H.R. 599 - Federal Lands Restoration, Enhancement, Public Education, and Information Resources Act of 2005
H.R. 975 - Trail Responsibility and Accountability for the Improvement of Lands Act
Assistant Director, Office of Law Enforcement and Security
United States Department of the Interior
Subcommittee on Forests and Forest Health
Committee on Resources
United States House of Representatives
March 16, 2005
H.R. 975 – The Trail Responsibility and Accountability for the
Improvement of Lands Act of 2005
H.R. 599 – The Federal Lands Restoration, Enhancement, Public Education, and Information Resources Act of 2005
Mr. Chairman and Members of the Subcommittee, thank you for the opportunity to appear before you today. My name is Kim Thorsen and I am the Assistant Director for the Office of Law Enforcement and Security at the Department of the Interior. I am here to present the Department’s views on H.R. 975, the “Trail Responsibility and Accountability for the Improvement of Lands Act of 2005,” and H.R. 599, the “Federal lands Restoration, Enhancement, Public Education, and Information Resources Act of 2005”.
As discussed further below, the Department agrees that our land management bureaus should have consistent enforcement authority, and we strongly support the goal of H.R. 975. The investigative and enforcement simplicity offered through the option of applying a Class A or Class B misdemeanor, as proposed in H.R. 975, is an attractive tool for law enforcement personnel.
Among other things, H.R. 975 is intended to amend the existing enforcement authorities of the National Park Service (Park Service), the Bureau of Land Management (BLM), and the U.S. Fish and Wildlife Service (Fish and Wildlife Service), as well as the U.S. Forest Service, to make consistent the ability of these bureaus to charge misdemeanor offenses for violations of bureau rules and regulations. The bill would also provide for a fine of not less than $500.00 for the reckless violation of fire regulations by individuals on BLM, Park Service, or Forest Service lands.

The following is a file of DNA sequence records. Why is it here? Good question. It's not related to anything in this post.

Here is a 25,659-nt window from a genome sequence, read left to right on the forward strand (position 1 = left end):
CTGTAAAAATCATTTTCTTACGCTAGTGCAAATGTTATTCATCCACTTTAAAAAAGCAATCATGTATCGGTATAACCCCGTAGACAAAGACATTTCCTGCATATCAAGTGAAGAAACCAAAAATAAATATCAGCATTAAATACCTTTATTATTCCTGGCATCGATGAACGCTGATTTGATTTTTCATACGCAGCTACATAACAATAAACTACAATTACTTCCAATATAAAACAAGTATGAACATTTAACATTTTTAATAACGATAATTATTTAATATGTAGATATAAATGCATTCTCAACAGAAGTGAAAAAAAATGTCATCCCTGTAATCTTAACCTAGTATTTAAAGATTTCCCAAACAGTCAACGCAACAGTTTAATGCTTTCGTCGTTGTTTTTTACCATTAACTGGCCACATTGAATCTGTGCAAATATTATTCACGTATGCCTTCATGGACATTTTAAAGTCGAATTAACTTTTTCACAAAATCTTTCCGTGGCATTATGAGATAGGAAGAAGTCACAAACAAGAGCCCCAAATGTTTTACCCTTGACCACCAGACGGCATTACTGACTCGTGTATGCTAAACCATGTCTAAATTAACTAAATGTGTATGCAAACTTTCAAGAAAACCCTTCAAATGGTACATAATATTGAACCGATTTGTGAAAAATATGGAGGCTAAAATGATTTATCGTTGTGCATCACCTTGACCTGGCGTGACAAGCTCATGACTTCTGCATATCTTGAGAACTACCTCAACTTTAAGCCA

The Department agrees that consistent enforcement authority serves important and useful interests. Currently, for example, BLM and the Park Service operate under different rules for criminal penalties for violations of rules regulating the use of fire by visitors and others on their respective lands. For the Park Service, these violations are classified as Class B misdemeanors, which may result in a fine of up to $5,000 or up to six months in prison. Class B violations are strict liability in nature, which means that intent need not be proved. However, under the current enforcement provisions of the Federal Land Policy and Management Act, BLM penalties for violations of land use regulations are set as Class A misdemeanors for all “knowing and willful” violations; BLM does not currently have authority to charge for a Class B misdemeanor. Therefore, similar violations of rules regulating the use of fire by visitors and others on public lands are Class A misdemeanors for the BLM, which may result in a fine of up to $100,000 or imprisonment for up to one year and requires a demonstration that the party knowingly violated the law.